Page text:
How To Ski Safely
- Ski with a buddy; carry a cell phone and a map
- Learn the trail names and know where you are
- Tell someone where and when you are skiing
- Know where emergency supplies are on the trails - marked on the trail map with a red cross
- Dress for the weather; bring water and snacks
- Call the Ski Club (668-4477) or 911 if you need help
- Read the club's emergency plan - posted under the Wax of the Day board.
- Be able to look after yourself if you are injured or helping an injured skier - carry an emergency blanket, matches, handwarmers - most skiers are not prepared to be delayed on the trail. What would you do if you were delayed by an hour to help somebody or if you are injured and waiting for help?
Skiing Safely with Infants and Toddlers
If you ski with a young child in a pulk or backpack carrier, please consider the following safety information:
Babies three months or younger should not be taken out in a pulk or a backpack.
You may be warm and sweating from the exertion of skiing but your child is not generating any heat from exertion.Infants and toddlers do not regulate their body temperatures as effectively as adults.
Check that your child is warm, by regularly checking their fingers, toes, and ears as these are good indicators of circulation to the extremities. If a child’s core body temperature is dropping, their extremities will be the first places to feel cold.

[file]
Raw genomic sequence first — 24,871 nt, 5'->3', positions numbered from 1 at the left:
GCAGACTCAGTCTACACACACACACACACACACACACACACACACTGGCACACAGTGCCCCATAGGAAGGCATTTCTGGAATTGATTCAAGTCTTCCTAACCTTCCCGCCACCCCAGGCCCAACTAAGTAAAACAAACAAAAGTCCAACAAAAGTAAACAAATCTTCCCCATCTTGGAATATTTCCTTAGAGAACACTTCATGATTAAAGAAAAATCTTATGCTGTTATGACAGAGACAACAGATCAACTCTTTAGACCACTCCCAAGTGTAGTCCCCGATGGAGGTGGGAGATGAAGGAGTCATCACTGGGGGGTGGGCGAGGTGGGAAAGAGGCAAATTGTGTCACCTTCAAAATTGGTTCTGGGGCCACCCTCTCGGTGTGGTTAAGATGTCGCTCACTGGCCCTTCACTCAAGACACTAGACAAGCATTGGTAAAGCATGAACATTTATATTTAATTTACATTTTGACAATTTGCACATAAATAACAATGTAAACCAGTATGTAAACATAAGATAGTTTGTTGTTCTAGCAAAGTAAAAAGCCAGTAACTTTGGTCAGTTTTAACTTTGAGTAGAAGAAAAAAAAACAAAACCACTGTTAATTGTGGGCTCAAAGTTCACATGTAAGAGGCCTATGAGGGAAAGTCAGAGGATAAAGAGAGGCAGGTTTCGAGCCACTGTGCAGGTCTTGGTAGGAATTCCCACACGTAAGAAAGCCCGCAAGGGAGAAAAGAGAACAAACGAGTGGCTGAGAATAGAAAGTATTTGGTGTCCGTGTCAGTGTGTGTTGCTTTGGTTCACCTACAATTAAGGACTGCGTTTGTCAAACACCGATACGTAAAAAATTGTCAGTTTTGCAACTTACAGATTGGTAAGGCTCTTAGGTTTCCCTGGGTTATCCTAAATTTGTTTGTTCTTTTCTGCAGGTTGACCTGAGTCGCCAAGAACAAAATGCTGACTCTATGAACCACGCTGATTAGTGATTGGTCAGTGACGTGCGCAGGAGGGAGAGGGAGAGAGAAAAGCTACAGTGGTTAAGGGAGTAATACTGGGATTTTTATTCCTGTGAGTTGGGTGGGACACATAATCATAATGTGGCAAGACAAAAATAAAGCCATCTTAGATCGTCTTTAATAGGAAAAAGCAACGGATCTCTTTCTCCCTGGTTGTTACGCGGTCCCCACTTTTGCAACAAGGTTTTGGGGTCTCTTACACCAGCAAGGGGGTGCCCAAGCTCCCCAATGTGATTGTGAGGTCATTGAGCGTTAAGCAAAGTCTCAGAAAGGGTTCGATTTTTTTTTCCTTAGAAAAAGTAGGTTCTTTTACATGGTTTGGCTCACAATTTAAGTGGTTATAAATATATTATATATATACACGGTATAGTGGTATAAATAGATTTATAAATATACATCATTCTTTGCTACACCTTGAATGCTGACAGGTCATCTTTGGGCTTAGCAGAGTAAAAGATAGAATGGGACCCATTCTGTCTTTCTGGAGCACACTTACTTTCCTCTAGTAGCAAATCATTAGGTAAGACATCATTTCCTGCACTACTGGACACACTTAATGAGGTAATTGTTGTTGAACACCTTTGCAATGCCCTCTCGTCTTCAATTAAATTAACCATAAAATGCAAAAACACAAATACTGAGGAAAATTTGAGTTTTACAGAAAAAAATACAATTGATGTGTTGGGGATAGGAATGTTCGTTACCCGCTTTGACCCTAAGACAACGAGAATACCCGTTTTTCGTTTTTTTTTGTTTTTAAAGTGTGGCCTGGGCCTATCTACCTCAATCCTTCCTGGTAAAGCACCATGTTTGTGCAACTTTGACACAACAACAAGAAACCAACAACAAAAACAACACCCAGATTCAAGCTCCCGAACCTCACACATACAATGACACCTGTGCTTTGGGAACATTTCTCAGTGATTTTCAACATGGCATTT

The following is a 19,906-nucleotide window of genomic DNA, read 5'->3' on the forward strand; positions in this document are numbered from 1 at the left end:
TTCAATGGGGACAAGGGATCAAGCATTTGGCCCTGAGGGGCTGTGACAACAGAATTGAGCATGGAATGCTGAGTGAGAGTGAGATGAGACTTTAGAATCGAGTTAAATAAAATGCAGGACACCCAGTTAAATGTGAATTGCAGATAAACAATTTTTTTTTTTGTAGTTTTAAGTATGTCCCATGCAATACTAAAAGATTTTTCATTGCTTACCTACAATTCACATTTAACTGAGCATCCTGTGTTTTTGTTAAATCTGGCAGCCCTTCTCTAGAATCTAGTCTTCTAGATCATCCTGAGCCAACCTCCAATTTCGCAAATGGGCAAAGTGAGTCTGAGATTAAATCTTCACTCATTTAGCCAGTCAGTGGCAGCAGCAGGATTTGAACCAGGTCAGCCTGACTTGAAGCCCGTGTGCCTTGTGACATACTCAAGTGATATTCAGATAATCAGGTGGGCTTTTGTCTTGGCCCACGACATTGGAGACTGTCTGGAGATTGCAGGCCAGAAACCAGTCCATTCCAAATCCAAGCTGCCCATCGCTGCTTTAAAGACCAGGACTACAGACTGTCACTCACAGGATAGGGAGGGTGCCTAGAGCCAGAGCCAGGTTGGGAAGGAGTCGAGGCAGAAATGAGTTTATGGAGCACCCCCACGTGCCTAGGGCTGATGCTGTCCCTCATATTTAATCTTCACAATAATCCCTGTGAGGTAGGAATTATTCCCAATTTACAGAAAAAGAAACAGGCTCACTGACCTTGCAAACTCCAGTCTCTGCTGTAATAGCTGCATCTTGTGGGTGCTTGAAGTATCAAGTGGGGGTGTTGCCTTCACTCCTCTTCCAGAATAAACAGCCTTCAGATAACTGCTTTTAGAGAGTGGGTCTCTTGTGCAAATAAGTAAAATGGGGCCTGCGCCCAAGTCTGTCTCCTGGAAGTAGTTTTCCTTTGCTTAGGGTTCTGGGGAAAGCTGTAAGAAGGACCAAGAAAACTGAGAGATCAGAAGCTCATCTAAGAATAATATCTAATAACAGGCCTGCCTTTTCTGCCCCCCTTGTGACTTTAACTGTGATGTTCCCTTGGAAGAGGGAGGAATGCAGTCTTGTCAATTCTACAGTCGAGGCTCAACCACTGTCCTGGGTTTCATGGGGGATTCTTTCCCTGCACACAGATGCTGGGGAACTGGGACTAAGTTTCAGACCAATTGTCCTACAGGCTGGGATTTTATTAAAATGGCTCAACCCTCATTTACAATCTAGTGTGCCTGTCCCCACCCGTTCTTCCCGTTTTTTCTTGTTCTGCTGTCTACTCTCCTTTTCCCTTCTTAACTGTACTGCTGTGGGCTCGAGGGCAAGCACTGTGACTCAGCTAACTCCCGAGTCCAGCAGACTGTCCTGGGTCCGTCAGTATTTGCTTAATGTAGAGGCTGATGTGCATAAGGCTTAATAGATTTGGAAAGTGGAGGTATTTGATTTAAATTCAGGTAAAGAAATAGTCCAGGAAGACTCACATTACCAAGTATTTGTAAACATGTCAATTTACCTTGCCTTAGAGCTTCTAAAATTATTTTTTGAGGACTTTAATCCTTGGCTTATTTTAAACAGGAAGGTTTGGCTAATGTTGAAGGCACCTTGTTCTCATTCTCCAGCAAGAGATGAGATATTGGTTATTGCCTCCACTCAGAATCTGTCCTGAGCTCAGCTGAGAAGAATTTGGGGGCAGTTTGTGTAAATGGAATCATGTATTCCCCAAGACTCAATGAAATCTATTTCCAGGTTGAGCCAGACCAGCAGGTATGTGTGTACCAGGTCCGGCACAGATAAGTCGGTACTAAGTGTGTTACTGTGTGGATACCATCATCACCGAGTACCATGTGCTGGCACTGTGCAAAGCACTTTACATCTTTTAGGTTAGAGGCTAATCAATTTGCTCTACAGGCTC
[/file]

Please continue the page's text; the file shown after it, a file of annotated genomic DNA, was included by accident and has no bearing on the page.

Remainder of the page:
When possible, ski with another skier who can help you check your child without unhooking from the pulk or carrier. The easier it is to check your child, the more likely you will do it.
Here are some methods for keeping your child warm:
- Use closed cell foam underneath as an insulator
- Use insulating layers such as snowsuits, sleeping bags, non-cotton blankets
- Make sure the child is dry before you start and during the ski
- Warm water bottles or heat packs can help provide additional heat; do not place these directly against the skin; regular checking will make sure you are not overheating your child
- Make sure your child is protected from chill created by the wind or your downhill speed
If using a backpack carrier, be aware that sitting in a harness can restrict blood flow to the legs and arms. At any skiing temperature, this can result in frozen limbs. There have been cases of cold injury that required amputation.
Be very cautious when skiing in fast conditions and downhill – falling with a child in a pulk or carrier can result in major injury. When in doubt, get out of the tracks and snowplow or remove skis and walk down.
Inappropriate use of pulks or backpacks can result in serious injuries and hypothermia.